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Okay so, what about if he isn't over tired? just over excited? He had to be in his crate today for about 6-7 hours and he is normally never in there that long. Anyway when I got home I let him out and went outside to potty but he was only interested in getting his belly rubbed (i guess he missed me lol). He started off calm and then after he went potty he got super hyper. I tried feeding him but he wasnt interested. I played with him for a bit with his flirt pole and then the biting started. Bad biting. I don't want to put him back in his crate because he's already been in there for so long today! But holy cow this was the hardest he has bitten me I think! I put him in there for a minute but he just cries and cries. He hates his crate. He won't even eat the treats or play with the toys I put in there with him. What should I do in a situation like this? I can't take him for a walk when he is this hyper, he just goes ballistic and freaks out on the leash, but if I play with him, even calmly, he starts biting me. He even attacked me on the toilet today! He means business...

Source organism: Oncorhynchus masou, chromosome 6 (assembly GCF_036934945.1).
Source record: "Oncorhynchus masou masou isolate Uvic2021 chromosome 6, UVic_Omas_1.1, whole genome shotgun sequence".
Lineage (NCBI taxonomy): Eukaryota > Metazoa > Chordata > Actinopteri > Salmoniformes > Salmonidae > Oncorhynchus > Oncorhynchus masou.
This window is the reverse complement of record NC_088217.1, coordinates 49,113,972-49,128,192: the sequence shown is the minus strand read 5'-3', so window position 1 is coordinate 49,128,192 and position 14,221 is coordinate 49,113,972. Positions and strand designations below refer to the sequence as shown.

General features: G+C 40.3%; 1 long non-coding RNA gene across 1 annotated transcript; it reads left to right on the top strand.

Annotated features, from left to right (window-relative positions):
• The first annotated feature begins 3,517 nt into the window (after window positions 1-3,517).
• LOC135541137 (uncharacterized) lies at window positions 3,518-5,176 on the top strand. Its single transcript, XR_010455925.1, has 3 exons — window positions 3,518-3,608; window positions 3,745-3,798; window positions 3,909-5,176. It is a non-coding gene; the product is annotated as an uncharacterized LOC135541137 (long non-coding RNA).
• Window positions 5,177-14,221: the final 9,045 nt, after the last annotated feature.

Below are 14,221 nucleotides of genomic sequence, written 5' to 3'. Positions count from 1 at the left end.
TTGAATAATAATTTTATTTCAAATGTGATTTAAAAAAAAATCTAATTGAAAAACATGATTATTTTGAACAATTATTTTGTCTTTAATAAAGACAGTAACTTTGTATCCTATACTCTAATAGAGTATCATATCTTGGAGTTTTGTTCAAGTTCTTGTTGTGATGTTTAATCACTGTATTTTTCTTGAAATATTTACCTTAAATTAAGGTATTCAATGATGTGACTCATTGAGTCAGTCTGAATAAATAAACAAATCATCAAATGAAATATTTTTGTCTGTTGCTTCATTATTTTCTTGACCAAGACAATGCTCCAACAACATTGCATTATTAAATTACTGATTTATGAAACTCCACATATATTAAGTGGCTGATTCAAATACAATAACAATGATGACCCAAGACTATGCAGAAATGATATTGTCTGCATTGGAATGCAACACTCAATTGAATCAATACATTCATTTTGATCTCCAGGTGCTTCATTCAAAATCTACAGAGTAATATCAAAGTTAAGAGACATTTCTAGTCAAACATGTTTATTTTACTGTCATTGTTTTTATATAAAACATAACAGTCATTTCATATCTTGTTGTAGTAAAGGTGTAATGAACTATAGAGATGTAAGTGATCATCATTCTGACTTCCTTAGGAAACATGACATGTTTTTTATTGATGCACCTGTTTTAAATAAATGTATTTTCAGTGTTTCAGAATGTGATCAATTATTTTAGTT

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Old 05-28-2013, 03:10 PM
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Put him in a pen or behind a baby gate so you can walk away when he bites.

Belly rubs are very stimulating to him, in terms of having him engage with your hands. Then the flirt pole probably got him all excited too. Once he is ampted up, then the biting begins. This is fairly predictable and you can avoid this series of events by not starting them.

Next time, when you come home, do not engage him so vigorously yourself. Take him out but you remain calm. Don't pet him or rub his belly or use the flirt pole. Do not talk excitedly to him in a high voice. Speak calmly or stay silent. Just let him explore the yard, play with toys and chew on sticks and such on his own. You stroll slowly around the yard and he'll follow and explore. Do not run or call him or otherwise get him activated.

I suspect much of this problem is because he views you as a playmate, because you engage him so much. I know its hard to do, because you want to play with him and touch him, but that activity starts the stimulation that has him focusing on you as a something to bite, that is a littermate or other dog. If you interact with him like another dog, then he will react to you like another dog. Your job is to be a human.